Greasy wool in natural state before scouring.
The weight of water able to be absorbed by a fibre as a percentage of its dry weight. Wool can hold up to 30% water in regain, without feeling wet. Standard regain for trade purposes is 16%.
Leftover chemical remaining in / on an animal after application / administration of a remedy. Can relate to food (meat, milk), or wool. Residues are important as a potential health hazard to humans or environmental contaminant.
The ability to withstand the action of a remedy which is (or was previously) effective against a significant portion of the population. Can refer to bacteria ('antibiotic resistance') or parasites (e.g. anthelmintic resistance, lousicide resistance). Resistance develops over time after the bacteria or parasites have been exposed to repeated treatments with the remedy.
The amount of noil produced during combing expressed as a percentage of the total top and noil produced.
Person working in a shearing shed as a board person picking up and throwing fleeces.Synonyms - Roustabout
Two hour work period in the shearing shed.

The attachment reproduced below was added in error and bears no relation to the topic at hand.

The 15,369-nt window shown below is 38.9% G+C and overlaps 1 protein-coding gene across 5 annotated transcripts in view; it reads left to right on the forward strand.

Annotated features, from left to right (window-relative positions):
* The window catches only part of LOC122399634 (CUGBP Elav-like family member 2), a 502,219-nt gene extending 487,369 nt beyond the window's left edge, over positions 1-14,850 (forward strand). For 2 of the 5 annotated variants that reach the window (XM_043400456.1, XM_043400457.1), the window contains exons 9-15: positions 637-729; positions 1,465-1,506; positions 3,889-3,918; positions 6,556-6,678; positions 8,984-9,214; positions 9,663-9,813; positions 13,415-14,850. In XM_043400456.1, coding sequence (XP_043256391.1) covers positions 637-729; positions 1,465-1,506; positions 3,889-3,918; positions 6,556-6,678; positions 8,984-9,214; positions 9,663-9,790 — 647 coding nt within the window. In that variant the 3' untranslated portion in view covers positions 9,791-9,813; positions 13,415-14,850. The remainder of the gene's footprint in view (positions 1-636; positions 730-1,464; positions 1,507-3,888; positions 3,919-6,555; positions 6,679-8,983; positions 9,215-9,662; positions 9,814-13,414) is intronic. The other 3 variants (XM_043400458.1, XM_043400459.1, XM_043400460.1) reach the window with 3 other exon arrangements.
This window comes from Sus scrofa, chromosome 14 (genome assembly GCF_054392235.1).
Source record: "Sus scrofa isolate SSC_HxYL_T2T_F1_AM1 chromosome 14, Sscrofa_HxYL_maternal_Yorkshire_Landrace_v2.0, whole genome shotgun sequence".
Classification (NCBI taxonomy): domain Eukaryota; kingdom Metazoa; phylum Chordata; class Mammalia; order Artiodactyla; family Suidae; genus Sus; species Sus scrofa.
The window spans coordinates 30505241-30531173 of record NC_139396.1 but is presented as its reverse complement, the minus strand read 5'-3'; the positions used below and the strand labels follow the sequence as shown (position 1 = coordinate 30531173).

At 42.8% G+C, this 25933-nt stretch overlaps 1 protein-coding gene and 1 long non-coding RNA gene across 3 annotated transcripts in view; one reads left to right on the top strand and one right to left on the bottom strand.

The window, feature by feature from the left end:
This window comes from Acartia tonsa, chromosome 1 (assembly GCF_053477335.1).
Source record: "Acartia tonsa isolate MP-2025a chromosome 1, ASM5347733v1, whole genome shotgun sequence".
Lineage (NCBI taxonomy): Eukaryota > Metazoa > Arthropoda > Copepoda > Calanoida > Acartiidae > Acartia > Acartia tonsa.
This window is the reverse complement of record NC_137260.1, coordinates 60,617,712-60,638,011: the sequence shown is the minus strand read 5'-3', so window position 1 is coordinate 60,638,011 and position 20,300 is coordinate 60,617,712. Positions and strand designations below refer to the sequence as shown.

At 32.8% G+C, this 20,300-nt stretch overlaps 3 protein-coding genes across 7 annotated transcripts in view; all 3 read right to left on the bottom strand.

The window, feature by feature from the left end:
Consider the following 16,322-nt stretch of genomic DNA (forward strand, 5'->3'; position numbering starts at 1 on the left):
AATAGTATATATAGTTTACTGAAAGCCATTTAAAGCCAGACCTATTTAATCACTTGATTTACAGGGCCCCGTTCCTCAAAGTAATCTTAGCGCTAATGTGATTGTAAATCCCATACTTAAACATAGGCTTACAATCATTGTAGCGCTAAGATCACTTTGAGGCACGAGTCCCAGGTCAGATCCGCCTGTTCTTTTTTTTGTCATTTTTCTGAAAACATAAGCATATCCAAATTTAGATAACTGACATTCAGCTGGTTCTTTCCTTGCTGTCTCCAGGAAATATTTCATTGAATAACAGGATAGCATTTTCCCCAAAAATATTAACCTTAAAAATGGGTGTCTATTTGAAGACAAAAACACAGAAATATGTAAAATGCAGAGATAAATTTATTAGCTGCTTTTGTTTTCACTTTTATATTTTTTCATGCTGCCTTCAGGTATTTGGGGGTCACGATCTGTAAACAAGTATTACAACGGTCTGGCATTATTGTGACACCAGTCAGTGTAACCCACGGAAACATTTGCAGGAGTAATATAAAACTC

A small separate part representative of the fleece, lot or consignment of wool.
1. Make up the outer layer of wool fibre. They are hard, flattened and do not fit together evenly. The exposed edges point towards the tip of the fibre and give rise to felting. 2. Device used for determining weight of a bale, butt or fleece of wool.
Wool that can be washed clean of all impurities and colour.
Wool that has been washed, usually in a series of bowls, by the use of alkali, soap and water of varying temperatures. This process removes the dirt, grease and suint from the wool.
Cleaning raw wool and removing such impurities as dirt, sweat, and grease by washing. Fabric is also scoured to remove impurities from weaving, singing, and carbonising.
Gland associated with the wool follicle that produces wax to the fibre.
Wool shorn from the sheep by the shearer for the second time during shearing, short in length.
Wool containing grass seeds.